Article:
Me, Halloween 2011I’ve loved reading for as long as I can remember. For more than 20 years I published an anthropomorphic sci-fi/space opera literary fanzine. I write fantasy, science fiction, mystery, and nonfiction. I attend and/or work on the staff for several anthropormorphics, anime, and science fiction conventions, and (even worse) I recruit.

I live in the Seattle metropolitan area with my wonderful husband, still completely amazed that he puts up with me at all.

I am a fan of many things besides the aforementioned science fiction and related topics. These enthusiasms range from the silly (My Little Pony: Friendship is Magic), to the venerated (Sherlock Holmes), to the highly specialized (typography, history and development thereof), to the highly technical (UNIX, Apple products, information management systems design), to the mundane (television mystery shows). A few are worth going into a bit more:

Powered by PurpleI love purple. I suppose it is a bit of a cliché, but if purple is an option, I’ll always take it. If it isn’t, then I’ll go next for a nice hot pink or intense red. And I think orange is a highly underrated color, as well.

This Hermes Rocket portable typewriter was a gift from my friend, Keith.I collect manual typewriters. The one I’ve owned longest is a 1952 Remington Letter-Riter, which was given to me by my paternal grandmother when I was eleven or twelve years old.

The typewriter pictured to the right is a completely different model, a 1950s Hermes Rocket portable. It was given to me as a Christmas present after friends heard me going on about one that another friend had acquired. My Hermes is also the source of the banner image on the main page of this site.

PinkSmithCoronaI learned to type on my mom’s ’50s pink Smith-Corona Silent-Super (a typewriter she lost under less-than-pleasant circumstances, alas). The image at the left is cropped out of an old family photo. Every now and then I find one of the pink models for sale online, but I always either got there after they have been sold, or found the asking price out of my budget. Then my dear husband found one for me and bought it as a birthday present. I’m still working on restoring it. It works, just not as smoothly as I’d like.

This is the 1952 Remington that once belonged to my grandmother, and then has been mine since about 1973 (click to embiggen).
This is the 1952 Remington that once belonged to my grandmother, and then has been mine since about 1973 (click to embiggen).
In addition to the Remington and the Hermes, I own three different Smith-Corona models: a Classic 12 (from the 70s), a Galaxie (yes, spelled that way), and now (finally) a Silent-Super. All of my typewriters are in working order, and get a workout every now and then doing a writing exercise/workshop called a Writer’s Round Robin. My five anachronistic machines may seem like a lot, but I have a friend who owns even more typewriters!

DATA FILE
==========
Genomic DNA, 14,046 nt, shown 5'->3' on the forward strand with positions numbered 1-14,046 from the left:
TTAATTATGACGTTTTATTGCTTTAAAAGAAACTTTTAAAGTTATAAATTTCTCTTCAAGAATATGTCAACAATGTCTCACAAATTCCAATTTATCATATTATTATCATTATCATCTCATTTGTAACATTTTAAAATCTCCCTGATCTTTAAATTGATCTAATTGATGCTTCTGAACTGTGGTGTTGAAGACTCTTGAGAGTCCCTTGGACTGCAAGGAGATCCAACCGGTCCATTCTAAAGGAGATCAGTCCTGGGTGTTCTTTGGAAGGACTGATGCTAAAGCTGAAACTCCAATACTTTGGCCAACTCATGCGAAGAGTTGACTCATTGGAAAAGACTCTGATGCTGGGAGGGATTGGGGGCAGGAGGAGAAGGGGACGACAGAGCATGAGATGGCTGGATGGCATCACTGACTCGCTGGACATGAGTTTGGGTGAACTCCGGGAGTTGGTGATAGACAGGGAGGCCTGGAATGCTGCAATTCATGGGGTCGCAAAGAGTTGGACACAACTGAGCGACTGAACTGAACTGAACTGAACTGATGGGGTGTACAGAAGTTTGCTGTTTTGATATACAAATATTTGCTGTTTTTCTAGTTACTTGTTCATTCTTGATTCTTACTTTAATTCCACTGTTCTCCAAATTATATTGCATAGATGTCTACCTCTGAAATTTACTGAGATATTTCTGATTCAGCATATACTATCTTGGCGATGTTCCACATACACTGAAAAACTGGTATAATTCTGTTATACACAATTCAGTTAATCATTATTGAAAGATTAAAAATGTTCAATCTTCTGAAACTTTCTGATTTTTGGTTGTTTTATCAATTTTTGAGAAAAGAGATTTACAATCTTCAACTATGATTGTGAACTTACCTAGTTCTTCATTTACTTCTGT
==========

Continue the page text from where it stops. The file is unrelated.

Feeding each other at the wedding.I also collect dictionaries. I have five unabridged: The Compact Oxford English Dictionary (the one sold with a magnifier), Merriam-Webster’s Third International, (Random House) Webster’s Encyclopedic Unabridged Dictionary, Dorset & Baber’s New Universal Unabridged Dictionary, and The Complete Unabridged Little & Ives’ Webster Dictionary and Home Reference Library. Those are only the unabridged. I own more than two dozen, total, ranging from the World Book two-volume to a first edition American Heritage Dictionary to the Funk & Wagnall’s Standard Desk Dictionary and the Pocket Oxford Dictionary of American English. Add to that several slang dictionaries, specialty dictionaries, two reverse dictionaries, and a number of collections of obscure or archaic words and you might get the impression I like language. (And don’t get me started on my encyclopedia collection…)

In case it isn’t obvious, I’m also a packrat (son of packrats, grandson of packrats, great-grandson of packrats — it probably goes back even further than that).

3 thoughts on “About

  1. From a fellow LIS fan:
    I enjoyed reading about your childhood memories about one of my fave shows LIS from the 60’s ,how it captivated us and I totally related to the gay aspect and observations you viewed.
    I am delighted for you that you found and married another guy and that you are now allowed to do so, something that we as kids could only envision and fantasize about as we did with LIS

  2. I have a probably-1960s Olivetti with a wide carriage, and the Dutch “ij” key replaced with an accent key to type Czech and Romanian. I taught myself to type and wrote my first fantasy stories on it! Do you want it? I’m willing to part with it for shipping costs (may be hefty from the Netherlands) because I know it’ll go to a good home.

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